Notes: * Because some taskforces in Hangzhou did not provide the number of participants in their activities, the total number of companies and organizations involved in B20 activities in 2016 may have been higher than the data presented here.

Source: Elaborated by the authors, based on B20 documents

Chart 03 Main countries of origin of companies/organizations, by summit (%) 

Chart 04 provides an overview of the types of companies and organizations represented at the B20, showing that a wide range of sectors is included. As with country representation, the B20 does not have rules about which sectors should be represented, but it is still possible to identify some patterns across the summits analyzed. First, three sectors stand out for their high levels of participation: 01. Federation/chamber/organization, which comprised, on average, 23% of total companies across the summits; 02. Bank/finance/insurance with an average of close to 22%; and 03. Conglomerates/holdings with an average of 8%. Second, participation by the management consulting/HR sector gradually increased, becoming one of the main sectors at the 2014 Brisbane Summit. Third, some sectors have always been present at B20 summits, such as the three mentioned above, as well as Steel/metallurgy/mining, Agriculture/agribusiness, Food, Computing/software/IT, Construction/engineering, Law, Energy, Logistics/express shipping, Oil/gas, Chemicals and Telecommunications.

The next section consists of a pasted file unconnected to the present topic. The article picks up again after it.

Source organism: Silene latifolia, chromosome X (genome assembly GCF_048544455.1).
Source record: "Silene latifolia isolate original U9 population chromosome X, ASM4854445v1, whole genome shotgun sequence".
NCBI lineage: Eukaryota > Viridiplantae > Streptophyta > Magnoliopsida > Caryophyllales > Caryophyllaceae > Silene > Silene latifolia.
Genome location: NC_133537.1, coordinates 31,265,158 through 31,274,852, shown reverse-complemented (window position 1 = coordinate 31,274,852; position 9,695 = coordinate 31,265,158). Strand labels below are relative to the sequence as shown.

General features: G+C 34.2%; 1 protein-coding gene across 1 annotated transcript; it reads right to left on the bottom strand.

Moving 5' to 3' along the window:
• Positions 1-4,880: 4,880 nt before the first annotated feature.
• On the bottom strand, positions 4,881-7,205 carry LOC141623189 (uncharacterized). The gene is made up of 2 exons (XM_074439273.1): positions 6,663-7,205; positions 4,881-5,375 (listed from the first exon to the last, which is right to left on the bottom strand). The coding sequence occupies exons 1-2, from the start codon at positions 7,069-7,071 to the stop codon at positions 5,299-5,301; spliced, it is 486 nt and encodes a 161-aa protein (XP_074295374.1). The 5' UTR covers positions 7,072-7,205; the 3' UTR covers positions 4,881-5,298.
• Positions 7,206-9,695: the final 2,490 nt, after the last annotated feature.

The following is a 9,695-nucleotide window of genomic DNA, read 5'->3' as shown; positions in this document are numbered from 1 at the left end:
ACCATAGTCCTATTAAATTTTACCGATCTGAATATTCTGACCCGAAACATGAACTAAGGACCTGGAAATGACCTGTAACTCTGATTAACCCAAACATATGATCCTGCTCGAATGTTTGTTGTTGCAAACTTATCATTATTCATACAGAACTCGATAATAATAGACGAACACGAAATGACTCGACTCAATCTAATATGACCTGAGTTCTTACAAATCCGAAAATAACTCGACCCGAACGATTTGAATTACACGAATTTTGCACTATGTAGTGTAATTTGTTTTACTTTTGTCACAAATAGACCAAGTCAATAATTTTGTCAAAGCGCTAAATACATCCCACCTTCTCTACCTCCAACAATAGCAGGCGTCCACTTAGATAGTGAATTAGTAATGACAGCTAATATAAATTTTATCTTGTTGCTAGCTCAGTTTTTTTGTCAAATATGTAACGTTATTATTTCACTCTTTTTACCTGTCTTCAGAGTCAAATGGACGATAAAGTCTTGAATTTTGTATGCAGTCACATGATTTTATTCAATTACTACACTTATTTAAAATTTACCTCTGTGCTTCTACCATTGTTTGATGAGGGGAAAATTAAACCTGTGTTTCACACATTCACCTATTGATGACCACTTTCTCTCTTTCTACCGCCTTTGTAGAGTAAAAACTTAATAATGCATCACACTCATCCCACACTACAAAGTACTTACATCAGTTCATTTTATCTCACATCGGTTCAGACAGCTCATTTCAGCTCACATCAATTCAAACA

Notes: * Because some taskforces in Hangzhou did not provide the number of participants in their activities, the total number of companies and organizations involved in B20 activities in 2016 may have been higher than the data presented here.

Source: Elaborated by the authors, based on B20 documents.

Chart 04 Main sectors represented, by summit (%)